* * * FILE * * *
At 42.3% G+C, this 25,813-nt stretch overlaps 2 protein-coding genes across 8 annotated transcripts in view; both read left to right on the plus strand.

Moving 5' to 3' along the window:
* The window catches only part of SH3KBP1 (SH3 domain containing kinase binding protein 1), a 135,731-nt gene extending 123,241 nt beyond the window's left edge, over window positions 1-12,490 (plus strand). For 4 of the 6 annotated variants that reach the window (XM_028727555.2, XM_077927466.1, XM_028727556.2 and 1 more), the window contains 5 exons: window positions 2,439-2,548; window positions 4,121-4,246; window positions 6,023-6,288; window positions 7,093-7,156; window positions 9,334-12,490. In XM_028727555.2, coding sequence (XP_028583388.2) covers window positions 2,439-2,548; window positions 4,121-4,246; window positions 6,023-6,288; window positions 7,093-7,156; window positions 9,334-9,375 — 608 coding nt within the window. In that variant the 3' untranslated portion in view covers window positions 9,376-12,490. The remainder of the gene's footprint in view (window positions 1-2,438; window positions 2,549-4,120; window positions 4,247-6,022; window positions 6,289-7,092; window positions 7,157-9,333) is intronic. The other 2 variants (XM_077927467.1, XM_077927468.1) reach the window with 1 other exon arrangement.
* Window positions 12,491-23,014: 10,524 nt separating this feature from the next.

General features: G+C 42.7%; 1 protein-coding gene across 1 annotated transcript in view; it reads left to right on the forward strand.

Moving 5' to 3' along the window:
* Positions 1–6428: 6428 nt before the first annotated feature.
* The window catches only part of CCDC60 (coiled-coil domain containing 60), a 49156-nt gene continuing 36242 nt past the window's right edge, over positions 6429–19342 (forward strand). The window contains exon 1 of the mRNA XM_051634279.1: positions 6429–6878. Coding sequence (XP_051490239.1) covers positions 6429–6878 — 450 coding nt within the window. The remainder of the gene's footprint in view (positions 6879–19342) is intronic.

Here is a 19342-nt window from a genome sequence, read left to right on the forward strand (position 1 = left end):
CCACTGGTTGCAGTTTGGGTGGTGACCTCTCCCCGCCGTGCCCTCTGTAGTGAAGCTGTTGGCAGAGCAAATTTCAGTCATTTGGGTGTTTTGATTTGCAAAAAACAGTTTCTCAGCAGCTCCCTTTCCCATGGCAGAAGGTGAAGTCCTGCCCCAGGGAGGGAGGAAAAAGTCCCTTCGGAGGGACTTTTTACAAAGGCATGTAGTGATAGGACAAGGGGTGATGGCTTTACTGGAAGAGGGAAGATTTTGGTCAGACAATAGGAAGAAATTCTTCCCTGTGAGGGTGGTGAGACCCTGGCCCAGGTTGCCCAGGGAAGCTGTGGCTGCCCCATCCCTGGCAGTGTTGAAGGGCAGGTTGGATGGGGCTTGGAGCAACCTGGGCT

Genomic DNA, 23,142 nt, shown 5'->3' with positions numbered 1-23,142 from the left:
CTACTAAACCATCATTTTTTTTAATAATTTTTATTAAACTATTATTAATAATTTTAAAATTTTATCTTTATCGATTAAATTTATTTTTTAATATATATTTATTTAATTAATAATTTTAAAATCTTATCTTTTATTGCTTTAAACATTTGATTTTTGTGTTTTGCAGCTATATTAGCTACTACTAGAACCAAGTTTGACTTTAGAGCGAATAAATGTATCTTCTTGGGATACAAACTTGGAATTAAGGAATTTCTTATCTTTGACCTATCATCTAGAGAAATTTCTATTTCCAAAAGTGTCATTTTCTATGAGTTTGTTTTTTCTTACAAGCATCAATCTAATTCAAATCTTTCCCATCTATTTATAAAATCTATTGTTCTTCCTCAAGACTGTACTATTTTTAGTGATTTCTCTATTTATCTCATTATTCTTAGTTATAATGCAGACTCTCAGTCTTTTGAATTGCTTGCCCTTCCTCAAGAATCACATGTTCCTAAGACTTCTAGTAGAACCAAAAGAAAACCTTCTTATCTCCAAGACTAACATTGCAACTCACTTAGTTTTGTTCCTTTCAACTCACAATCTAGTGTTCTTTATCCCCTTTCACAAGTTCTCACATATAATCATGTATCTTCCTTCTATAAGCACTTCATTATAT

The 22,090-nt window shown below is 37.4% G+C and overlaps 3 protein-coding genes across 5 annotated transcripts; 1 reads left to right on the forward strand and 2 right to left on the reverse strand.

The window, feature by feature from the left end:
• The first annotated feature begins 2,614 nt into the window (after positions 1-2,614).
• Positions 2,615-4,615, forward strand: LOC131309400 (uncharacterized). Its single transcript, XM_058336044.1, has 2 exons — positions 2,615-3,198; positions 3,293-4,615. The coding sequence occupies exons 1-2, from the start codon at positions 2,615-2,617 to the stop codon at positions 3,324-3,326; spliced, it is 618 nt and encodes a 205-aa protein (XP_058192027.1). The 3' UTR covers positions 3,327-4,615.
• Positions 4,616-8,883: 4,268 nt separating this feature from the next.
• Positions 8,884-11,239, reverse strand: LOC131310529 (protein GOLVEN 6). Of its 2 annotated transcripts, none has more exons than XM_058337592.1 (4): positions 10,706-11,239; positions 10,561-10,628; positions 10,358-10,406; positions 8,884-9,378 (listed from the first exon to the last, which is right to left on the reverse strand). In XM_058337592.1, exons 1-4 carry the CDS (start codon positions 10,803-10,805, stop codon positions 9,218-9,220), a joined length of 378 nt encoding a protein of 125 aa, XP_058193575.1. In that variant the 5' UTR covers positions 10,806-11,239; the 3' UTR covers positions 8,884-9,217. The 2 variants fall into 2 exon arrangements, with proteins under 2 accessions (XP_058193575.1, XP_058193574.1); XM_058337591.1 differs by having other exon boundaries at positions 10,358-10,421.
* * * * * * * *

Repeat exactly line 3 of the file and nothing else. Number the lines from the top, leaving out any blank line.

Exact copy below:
* The window catches only part of SH3KBP1 (SH3 domain containing kinase binding protein 1), a 135,731-nt gene extending 123,241 nt beyond the window's left edge, over window positions 1-12,490 (plus strand). For 4 of the 6 annotated variants that reach the window (XM_028727555.2, XM_077927466.1, XM_028727556.2 and 1 more), the window contains 5 exons: window positions 2,439-2,548; window positions 4,121-4,246; window positions 6,023-6,288; window positions 7,093-7,156; window positions 9,334-12,490. In XM_028727555.2, coding sequence (XP_028583388.2) covers window positions 2,439-2,548; window positions 4,121-4,246; window positions 6,023-6,288; window positions 7,093-7,156; window positions 9,334-9,375 — 608 coding nt within the window. In that variant the 3' untranslated portion in view covers window positions 9,376-12,490. The remainder of the gene's footprint in view (window positions 1-2,438; window positions 2,549-4,120; window positions 4,247-6,022; window positions 6,289-7,092; window positions 7,157-9,333) is intronic. The other 2 variants (XM_077927467.1, XM_077927468.1) reach the window with 1 other exon arrangement.